The new year will see momentum toward these semi-portable data centers — prefabricated units that can fit onto a flatbed truck and be provisioned to meet expanding or shrinking agency requirements. A modular data center can be delivered to a site, powered up and begin processing data almost immediately. 

More capacity can be delivered later, modules can be removed if they are no longer needed or the whole data center can be packed up and moved someplace else.

Right now, it still takes several months to deploy a modular data center, but that is quickly changing. Schneider Electric is offering agencies a choice of fifteen different pre-configured data centers based on modular technology. Some can be deployed in as little as 12 weeks. That deploying time will only get shorter as modular technology advances.

The military has been using, and refining, this concept for some time, http://gcn.com/articles/2011/07/21/tips-streamlining-military-mobile-data-centers.aspx because it needs to rapidly deploy mobile data centers. But it’s still a new concept for most civilian agencies used to having their data centers firmly planted on concrete. 

One company, that specializes in this new type of mobile, scalable data center, IO, even says that its data centers are more protected than the average data center facility, Network World reports. The units are self-contained and software-defined, so they don't rely on a large industrial infrastructure that could be vulnerable to physical or cyber-based attacks, or simply mechanical breakdown.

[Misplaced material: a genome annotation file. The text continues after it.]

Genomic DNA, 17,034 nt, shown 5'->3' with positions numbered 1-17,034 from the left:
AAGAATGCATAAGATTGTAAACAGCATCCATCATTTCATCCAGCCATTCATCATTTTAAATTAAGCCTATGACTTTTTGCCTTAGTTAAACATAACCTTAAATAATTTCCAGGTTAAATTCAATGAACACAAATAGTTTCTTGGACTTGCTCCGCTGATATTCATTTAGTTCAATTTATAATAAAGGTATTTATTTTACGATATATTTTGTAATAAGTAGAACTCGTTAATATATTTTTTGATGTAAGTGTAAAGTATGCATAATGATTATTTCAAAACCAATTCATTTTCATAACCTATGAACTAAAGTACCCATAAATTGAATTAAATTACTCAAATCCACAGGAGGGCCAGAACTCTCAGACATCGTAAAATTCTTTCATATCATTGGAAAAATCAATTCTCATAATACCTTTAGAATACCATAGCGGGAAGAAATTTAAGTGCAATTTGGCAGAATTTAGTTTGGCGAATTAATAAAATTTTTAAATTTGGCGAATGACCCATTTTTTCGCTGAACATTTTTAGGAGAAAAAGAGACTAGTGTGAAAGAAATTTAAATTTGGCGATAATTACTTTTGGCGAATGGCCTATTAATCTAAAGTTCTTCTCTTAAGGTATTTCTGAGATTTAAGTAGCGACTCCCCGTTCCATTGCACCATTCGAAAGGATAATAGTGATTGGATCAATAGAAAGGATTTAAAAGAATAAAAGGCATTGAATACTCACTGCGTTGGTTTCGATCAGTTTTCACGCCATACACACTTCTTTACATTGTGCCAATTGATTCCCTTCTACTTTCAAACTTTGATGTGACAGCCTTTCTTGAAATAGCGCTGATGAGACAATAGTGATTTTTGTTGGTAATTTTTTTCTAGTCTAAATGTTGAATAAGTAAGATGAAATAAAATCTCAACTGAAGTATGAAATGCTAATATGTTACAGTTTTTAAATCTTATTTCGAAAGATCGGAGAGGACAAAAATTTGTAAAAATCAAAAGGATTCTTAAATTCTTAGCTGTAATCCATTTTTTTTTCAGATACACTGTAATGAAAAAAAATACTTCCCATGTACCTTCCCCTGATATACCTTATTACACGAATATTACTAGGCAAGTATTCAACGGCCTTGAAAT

Going,  going … gone

But the ultimate trend in data centers is already under way and will likely be the most disruptive: virtualization, which could lead to data centers shrinking down to almost nothing, and trumping all other advances. 

Developments in software defined networking (SDN) are driving this trend. 

In a traditional network switch, a control plane draws the network topography and a forwarding plane reads the routing table and sends packets where they need to go. In SDN, those two pieces of hardware are decoupled, and one or both are virtualized within the servers themselves.

A typical government data center is composed of three tiers: server hardware for processing, storage hardware for keeping data safe and a dedicated hardware-based network that links them. Using SDN all but eliminates the last tier as a hardware component because the servers can use software to route and manage the network. Once that happens, the remaining servers can be virtualized, which will retain not only their data and functions but also their SDN data. 

The upshot is a government data center that is composed solely of software, which experts believe could happen very soon. While the remaining hardware will have to be hosted somewhere, it will likely be in a much smaller space. 

"The software-defined data center is where all infrastructure has been virtualized, and the management of that infrastructure is completely controlled by software that is driven by policies," said Doug Bourgeois, chief cloud executive for VMware's U.S. Public Sector division in an interview earlier this year. 

"What this emerging trend is essentially doing is taking what has happened over the last 15 years with server virtualization and bringing that to the network and storage levels. Once these three levels of the infrastructure have been virtualized, the data center becomes orders of magnitude more agile than ever before."